People who get these. (Not that it matters to them)

Thursday, July 7, 2011

Asking someone to play a role? Ask plainly.

Today I was booking a trip on Southwest.com for my two sons (and I) to head home for their summer visit with their grandparents. They’re 6 and 2 years old.

When asking for the ages of the travelers, Southwest asks for travelers by category. Curiously, the “full fare” category is labeled “Adult Age 2+”. Now, my youngest is mature for 30 months, and might arguably identify more states on a map than several people whose opinion is showcased on prime time game shows, but I’m not sure I’d describe him as an “Adult, 2+”.

Seniors are identified as a separate category, exclusive of “adults. I could see and can understand a member of The Greatest Generation getting offended that my LEGO aficionado and my Elmo fanatic are considered adults, while they are classed otherwise.

I don’t know the operational reason behind this. I’m guessing that the term “full fare” may not be as marketing friendly as “adults”. It’s unnecessary. Companies are better off in a service environment in describing their process and its inputs as plainly as possible.

Since the only people that are subject to a reduced fair are those under two or 65+, identify the category as “full fare travelers”, defined as anyone 2 to 64.

Don’t forego accuracy for a term that sounds a little more appealing. Say what you mean. At worst, the simplified language will reduce confusion. At best, it will earn a measure of respect for being forthright with customers trying to fulfill their role in the service encounter.

Monday, July 4, 2011

Sewing the seeds of defection.

This holiday weekend, my county got a good lesson in how a failure with one service encounter can create a trcikledown of additional failures. The local water company, WaterOne, experienced a loss in pressure in their lines. Because they couldn’t guarantee the safety of the water during that time, they issued a countywide water boil advisory for roughly 36 hours.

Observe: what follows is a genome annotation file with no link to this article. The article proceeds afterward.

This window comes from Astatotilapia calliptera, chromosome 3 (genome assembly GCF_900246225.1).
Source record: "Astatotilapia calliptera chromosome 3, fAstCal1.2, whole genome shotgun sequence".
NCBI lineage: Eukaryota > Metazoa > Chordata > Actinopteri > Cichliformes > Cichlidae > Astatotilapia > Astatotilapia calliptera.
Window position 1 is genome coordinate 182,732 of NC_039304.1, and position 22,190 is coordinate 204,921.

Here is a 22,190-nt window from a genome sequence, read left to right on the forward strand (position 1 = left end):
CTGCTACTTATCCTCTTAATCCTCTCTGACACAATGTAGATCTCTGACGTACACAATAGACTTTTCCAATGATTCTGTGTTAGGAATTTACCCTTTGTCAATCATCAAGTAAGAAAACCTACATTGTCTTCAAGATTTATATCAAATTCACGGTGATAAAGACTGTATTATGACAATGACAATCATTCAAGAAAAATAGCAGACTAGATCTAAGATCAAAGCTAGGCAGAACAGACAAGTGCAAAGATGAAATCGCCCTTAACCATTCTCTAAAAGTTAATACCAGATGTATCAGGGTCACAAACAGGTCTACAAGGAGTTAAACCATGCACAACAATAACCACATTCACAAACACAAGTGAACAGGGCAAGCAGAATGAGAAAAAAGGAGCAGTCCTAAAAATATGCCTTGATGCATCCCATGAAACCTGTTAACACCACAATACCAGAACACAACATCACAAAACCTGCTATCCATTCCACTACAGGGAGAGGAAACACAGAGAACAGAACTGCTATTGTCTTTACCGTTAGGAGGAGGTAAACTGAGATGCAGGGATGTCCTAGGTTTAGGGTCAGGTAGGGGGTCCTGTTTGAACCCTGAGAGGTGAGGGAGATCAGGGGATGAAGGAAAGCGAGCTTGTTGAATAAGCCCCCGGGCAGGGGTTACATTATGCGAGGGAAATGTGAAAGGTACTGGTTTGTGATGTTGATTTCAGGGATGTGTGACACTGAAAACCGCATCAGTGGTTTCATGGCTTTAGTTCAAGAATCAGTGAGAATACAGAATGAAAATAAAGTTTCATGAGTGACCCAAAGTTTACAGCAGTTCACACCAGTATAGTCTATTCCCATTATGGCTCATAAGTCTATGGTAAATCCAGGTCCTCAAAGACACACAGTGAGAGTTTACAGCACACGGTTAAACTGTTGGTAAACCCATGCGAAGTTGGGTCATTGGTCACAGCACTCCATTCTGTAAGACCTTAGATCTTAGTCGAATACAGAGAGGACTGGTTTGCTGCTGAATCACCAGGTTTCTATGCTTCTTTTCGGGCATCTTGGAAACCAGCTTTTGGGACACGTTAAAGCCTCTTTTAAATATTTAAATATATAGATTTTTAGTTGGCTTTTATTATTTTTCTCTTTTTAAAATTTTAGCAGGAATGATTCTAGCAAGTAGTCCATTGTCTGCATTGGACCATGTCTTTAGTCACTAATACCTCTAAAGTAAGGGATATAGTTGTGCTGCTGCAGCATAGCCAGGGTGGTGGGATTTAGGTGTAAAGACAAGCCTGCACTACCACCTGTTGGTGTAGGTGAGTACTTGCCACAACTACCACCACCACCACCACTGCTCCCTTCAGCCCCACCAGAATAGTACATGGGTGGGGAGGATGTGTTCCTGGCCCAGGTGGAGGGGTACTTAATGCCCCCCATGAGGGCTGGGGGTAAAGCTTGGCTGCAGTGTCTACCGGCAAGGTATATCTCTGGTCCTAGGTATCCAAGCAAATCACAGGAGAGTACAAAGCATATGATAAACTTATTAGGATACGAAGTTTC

From the beginning to its (thankfully) rapid end, the boil advisory impacted local residents and businesses significantly.

The idea that Johnson County might not have safe drinking water for a few hours sent residents into a frenzy. Water flew off the shelves of local grocery stores, leaving local businesses failing their regular local customers at a moment when those customers perceived they needed them most.

Service businesses that use water as an input to their experience (i.e. most food services businesses, including this Starbucks) had a major operations hurdle to overcome. At best, they increased cost to work around an input quality issue not of their making. At worst, they were unable to operate.

For businesses that depend on other services as an input to their experience, what is their recourse for the a failure like this? Usually, the utility tells them they don’t have to pay for service for the period in which it was inaccessible or unreliable. But what about increased operational cost? Lost revenue? Utilities are often insulated from the threat of customer defection due to dissatisfaction. They almost as often act that way.

It’s a reminder that service failures at utilities are unusual, but when they happen, they’re deeply felt. They're the kinds of events that, even if they only ever happen once, get companies thinking about contingency plans, “what-if” scenario planning based entirely on the idea that “we don’t ever want to go through that again.”

No matter how secure a business is in their local market - even if they enjoy a monopoly - this exercise gets customers looking for alternatives.